The net cash flow method, also referred to by the English term Discounted Cash Flow (DCF), is widely accepted in the field of asset valuation (company, project, or portfolio) due to its solid theoretical foundations.
It financially translates that an asset "is worth what it brings in".
In the present case, this method consists of calculating, by discounting, the net present value of future cash flows generated by the operation. One of the main attractions of this method is to highlight all the assumptions underlying a valuation (growth, profitability, investments) over a cycle corresponding to the real life of the asset.
In this approach, the company value (EV) corresponds to the sum of its projected available cash flows discounted at the Weighted Average Cost of Capital (WACC or WACC in English):
- EV: Enterprise value;
- CFi: net cash flow (free cash flow) generated each future year by the operation;
- WACC: Weighted Average Cost of Capital;
- VT: terminal value;
- VD: net financial indebtedness value.
- the estimation of production (or future volumes transported): this factor is essential in determining future revenue, assessing its variability and predictability. Thus, it is necessary to have precise measures of production or robust forecasts of consumption and transportation of gas or electricity to obtain the best possible results.
- the estimation of Opex and, in particular:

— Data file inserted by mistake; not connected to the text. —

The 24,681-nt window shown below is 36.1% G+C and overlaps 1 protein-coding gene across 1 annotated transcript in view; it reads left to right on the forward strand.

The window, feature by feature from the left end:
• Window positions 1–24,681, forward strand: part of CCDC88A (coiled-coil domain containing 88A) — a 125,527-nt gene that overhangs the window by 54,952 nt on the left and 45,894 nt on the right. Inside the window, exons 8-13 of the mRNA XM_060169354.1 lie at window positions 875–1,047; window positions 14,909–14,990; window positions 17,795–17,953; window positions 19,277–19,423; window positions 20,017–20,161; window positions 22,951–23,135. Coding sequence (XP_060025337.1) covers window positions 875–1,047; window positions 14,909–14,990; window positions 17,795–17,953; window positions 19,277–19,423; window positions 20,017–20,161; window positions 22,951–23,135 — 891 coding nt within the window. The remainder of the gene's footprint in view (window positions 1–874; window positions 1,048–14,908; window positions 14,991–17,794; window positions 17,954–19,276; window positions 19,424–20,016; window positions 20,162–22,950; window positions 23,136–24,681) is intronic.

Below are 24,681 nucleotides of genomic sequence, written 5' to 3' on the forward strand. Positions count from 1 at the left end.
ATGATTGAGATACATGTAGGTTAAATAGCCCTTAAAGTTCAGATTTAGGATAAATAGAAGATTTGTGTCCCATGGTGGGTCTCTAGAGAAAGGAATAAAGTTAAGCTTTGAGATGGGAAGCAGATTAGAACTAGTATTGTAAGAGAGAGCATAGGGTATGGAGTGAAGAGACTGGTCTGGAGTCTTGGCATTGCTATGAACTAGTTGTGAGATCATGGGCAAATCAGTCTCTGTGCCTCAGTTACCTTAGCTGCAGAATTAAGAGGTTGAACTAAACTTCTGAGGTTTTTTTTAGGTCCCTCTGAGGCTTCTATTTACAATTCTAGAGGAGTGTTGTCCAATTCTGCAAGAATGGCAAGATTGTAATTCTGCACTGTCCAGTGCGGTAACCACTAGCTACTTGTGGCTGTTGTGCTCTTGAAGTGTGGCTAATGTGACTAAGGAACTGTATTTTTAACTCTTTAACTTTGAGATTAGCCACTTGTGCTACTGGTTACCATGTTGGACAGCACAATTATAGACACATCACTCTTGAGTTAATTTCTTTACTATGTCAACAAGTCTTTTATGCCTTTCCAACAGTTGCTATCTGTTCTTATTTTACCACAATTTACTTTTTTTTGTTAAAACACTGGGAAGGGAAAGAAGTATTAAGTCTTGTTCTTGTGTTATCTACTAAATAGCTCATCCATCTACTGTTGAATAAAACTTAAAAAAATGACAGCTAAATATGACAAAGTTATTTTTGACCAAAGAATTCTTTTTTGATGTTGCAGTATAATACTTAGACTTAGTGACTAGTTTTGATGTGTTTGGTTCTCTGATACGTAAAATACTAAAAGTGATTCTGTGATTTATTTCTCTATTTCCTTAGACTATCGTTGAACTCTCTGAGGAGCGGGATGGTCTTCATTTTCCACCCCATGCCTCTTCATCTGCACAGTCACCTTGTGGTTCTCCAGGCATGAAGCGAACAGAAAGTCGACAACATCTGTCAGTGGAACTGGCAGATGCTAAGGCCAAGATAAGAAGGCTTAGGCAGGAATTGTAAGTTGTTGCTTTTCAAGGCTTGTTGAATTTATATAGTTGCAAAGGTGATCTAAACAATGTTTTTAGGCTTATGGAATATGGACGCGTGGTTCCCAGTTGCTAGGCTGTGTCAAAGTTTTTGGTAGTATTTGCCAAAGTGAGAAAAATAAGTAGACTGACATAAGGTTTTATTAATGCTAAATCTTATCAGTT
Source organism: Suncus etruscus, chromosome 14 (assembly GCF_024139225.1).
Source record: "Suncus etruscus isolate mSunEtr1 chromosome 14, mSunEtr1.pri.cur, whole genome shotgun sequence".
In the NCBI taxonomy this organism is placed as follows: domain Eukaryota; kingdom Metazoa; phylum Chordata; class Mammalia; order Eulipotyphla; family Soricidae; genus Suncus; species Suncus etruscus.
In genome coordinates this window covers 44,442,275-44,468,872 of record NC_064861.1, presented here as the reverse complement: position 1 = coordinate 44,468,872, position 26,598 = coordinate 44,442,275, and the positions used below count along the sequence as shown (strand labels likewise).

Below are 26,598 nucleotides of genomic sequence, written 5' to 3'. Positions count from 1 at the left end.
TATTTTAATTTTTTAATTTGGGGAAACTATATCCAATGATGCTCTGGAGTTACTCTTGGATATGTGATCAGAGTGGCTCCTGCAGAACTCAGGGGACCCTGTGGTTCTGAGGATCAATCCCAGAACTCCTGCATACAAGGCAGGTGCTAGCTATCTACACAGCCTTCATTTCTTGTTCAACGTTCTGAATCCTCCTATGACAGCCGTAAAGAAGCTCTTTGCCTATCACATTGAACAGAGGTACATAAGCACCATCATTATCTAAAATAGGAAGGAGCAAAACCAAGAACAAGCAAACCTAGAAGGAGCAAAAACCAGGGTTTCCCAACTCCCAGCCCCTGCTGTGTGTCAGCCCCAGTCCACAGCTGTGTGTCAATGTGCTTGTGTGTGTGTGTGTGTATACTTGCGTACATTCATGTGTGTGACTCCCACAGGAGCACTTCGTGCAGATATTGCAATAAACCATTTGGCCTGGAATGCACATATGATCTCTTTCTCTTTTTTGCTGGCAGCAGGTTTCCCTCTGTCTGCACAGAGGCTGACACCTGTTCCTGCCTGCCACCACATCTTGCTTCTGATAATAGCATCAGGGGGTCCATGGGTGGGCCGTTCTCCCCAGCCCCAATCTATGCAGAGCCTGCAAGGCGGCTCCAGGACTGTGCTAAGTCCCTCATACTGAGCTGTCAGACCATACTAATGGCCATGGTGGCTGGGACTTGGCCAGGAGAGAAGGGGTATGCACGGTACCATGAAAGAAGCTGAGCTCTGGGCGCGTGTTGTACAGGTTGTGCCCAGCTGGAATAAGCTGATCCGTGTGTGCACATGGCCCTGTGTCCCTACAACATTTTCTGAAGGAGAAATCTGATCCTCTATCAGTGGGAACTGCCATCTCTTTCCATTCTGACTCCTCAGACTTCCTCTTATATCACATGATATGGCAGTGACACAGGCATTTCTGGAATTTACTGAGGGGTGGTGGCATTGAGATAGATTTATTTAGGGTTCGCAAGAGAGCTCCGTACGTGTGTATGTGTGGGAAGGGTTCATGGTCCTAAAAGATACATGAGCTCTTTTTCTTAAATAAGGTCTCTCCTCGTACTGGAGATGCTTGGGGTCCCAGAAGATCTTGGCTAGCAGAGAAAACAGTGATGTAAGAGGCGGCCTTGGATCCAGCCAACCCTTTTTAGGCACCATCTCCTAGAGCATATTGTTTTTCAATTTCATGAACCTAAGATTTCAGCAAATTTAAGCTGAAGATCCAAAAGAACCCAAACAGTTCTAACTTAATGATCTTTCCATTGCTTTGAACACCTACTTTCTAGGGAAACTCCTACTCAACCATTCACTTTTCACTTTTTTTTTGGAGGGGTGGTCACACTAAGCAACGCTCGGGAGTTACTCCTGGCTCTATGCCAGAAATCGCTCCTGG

- maintenance and operation charges: in most cases, some assets present standard costs of maintenance; O&M contracts signed with manufacturers or subcontractors are also, most often, good indicators to estimate the value of operation charges
- taxes and royalties: in some sectors - such as hydroelectricity - taxes represent a significant part of the Opex of the considered asset. A fair evaluation of what the operator will have to pay in terms of concession royalties, taxes, and duties is therefore also essential
- the estimation of Capex and amortizations, based on the investment plans of the evaluated companies: this phase requires both a critical analysis of the projected investment plans or estimating them based on sector and professional ratios.
- the estimation of the weighted average cost of capital applicable - as a discount rate - to the company's future cash flows. Estimating each of the parameters that compose it is a complex exercise as soon as it is undertaken with a level of rigor commensurate with the stakes. In practice, financial analysts tend to overlook this calculation to communicate essentially on the various developments likely to affect forecasted cash flows. The most common approach to calculating the parameters of the WACC applicable to our key sectors is to estimate its value by reference to samples of listed companies in the same sector (gas, renewable, electricity...) or recent transactions. This allows obtaining indicative value ranges, representative of investors' risk perception in these sectors.
With their experience in valuing networks and power generation plants, the financial experts at Zelya Energy carry out the valuation of assets, projects, and companies in the energy sector using the DCF method, taking into account the specifics of this sector.
Our methodology also adapts to multi-energy asset and project portfolios (biomass, hydraulic, wind, geothermal, thermal, solar, etc.) as well as integrated companies (networks and production plants).